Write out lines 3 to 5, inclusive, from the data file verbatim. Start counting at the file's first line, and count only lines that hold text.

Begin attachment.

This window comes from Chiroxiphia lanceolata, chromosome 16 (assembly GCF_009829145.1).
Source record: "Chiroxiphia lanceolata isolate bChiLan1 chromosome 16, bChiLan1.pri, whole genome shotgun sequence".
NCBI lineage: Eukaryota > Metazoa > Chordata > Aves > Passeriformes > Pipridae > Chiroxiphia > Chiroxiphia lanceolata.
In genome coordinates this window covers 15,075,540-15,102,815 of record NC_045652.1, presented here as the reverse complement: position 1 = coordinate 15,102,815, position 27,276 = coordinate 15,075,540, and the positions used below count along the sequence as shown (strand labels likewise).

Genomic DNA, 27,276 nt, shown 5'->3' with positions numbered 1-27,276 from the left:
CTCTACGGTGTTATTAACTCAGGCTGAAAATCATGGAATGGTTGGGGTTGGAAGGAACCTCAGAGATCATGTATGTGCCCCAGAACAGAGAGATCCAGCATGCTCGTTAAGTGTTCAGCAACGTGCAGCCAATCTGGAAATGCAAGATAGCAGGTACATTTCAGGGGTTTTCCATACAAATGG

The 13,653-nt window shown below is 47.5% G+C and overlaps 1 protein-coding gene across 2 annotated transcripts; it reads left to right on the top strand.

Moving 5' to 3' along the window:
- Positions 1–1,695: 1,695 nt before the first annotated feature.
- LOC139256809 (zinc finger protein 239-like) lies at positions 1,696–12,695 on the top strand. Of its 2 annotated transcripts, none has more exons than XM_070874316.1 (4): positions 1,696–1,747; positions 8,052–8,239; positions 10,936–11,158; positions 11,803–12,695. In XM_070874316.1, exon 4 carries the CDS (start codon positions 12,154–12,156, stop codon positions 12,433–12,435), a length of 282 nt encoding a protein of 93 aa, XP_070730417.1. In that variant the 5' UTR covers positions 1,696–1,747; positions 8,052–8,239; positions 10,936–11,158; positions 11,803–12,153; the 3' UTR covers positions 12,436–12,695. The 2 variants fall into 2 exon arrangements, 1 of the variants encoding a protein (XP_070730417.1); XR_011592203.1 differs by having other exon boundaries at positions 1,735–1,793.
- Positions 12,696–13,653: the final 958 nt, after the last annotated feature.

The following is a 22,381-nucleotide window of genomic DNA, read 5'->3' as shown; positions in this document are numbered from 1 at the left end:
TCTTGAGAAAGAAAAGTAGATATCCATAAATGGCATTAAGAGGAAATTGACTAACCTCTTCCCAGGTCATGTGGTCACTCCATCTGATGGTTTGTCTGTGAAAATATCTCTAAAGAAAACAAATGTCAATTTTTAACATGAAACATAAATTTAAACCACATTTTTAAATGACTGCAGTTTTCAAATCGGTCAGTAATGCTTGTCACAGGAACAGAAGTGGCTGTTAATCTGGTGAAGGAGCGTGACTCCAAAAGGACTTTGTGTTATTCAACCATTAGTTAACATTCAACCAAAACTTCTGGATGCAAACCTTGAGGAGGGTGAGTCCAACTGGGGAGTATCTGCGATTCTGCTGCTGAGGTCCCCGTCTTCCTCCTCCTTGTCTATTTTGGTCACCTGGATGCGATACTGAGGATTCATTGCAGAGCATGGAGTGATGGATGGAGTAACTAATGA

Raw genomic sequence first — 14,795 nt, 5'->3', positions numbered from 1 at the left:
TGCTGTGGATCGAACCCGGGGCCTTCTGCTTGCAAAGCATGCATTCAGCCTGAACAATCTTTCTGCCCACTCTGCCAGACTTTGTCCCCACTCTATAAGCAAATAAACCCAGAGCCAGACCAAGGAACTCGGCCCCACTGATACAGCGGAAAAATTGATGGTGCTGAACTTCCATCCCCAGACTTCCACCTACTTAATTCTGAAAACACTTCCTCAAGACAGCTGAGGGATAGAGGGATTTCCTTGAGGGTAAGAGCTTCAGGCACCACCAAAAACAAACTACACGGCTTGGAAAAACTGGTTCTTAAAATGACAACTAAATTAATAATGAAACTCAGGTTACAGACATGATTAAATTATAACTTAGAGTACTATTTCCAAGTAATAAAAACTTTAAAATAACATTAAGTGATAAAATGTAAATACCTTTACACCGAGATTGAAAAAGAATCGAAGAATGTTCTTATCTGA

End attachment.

NCBI lineage: Eukaryota > Metazoa > Chordata > Aves > Passeriformes > Pipridae > Chiroxiphia > Chiroxiphia lanceolata.
In genome coordinates this window covers 15,075,540-15,102,815 of record NC_045652.1, presented here as the reverse complement: position 1 = coordinate 15,102,815, position 27,276 = coordinate 15,075,540, and the positions used below count along the sequence as shown (strand labels likewise).

Genomic DNA, 27,276 nt, shown 5'->3' with positions numbered 1-27,276 from the left: